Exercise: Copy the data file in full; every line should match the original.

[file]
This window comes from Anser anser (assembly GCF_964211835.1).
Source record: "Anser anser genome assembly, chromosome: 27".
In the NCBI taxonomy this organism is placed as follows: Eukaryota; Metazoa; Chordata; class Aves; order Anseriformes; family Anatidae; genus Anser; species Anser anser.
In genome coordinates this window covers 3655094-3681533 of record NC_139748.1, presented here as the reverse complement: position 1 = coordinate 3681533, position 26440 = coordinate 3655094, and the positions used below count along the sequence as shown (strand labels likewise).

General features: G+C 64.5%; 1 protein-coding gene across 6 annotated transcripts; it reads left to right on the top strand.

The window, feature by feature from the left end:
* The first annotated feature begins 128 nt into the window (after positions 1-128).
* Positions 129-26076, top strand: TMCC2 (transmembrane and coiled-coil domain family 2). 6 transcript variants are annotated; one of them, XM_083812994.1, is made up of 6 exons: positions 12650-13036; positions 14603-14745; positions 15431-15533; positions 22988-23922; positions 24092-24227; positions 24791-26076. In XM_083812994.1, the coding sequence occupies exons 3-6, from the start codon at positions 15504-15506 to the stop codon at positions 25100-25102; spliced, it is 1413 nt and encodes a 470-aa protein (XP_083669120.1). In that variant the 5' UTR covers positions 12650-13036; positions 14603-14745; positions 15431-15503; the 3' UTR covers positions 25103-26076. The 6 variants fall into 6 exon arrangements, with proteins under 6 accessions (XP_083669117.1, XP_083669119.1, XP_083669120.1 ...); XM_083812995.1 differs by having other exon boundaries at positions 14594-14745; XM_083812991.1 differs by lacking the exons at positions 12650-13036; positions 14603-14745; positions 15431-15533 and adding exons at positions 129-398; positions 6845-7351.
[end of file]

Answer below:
This window comes from Anser anser (assembly GCF_964211835.1).
Source record: "Anser anser genome assembly, chromosome: 27".
In the NCBI taxonomy this organism is placed as follows: Eukaryota; Metazoa; Chordata; class Aves; order Anseriformes; family Anatidae; genus Anser; species Anser anser.
In genome coordinates this window covers 3655094-3681533 of record NC_139748.1, presented here as the reverse complement: position 1 = coordinate 3681533, position 26440 = coordinate 3655094, and the positions used below count along the sequence as shown (strand labels likewise).

General features: G+C 64.5%; 1 protein-coding gene across 6 annotated transcripts; it reads left to right on the top strand.

The window, feature by feature from the left end:
* The first annotated feature begins 128 nt into the window (after positions 1-128).
* Positions 129-26076, top strand: TMCC2 (transmembrane and coiled-coil domain family 2). 6 transcript variants are annotated; one of them, XM_083812994.1, is made up of 6 exons: positions 12650-13036; positions 14603-14745; positions 15431-15533; positions 22988-23922; positions 24092-24227; positions 24791-26076. In XM_083812994.1, the coding sequence occupies exons 3-6, from the start codon at positions 15504-15506 to the stop codon at positions 25100-25102; spliced, it is 1413 nt and encodes a 470-aa protein (XP_083669120.1). In that variant the 5' UTR covers positions 12650-13036; positions 14603-14745; positions 15431-15503; the 3' UTR covers positions 25103-26076. The 6 variants fall into 6 exon arrangements, with proteins under 6 accessions (XP_083669117.1, XP_083669119.1, XP_083669120.1 ...); XM_083812995.1 differs by having other exon boundaries at positions 14594-14745; XM_083812991.1 differs by lacking the exons at positions 12650-13036; positions 14603-14745; positions 15431-15533 and adding exons at positions 129-398; positions 6845-7351.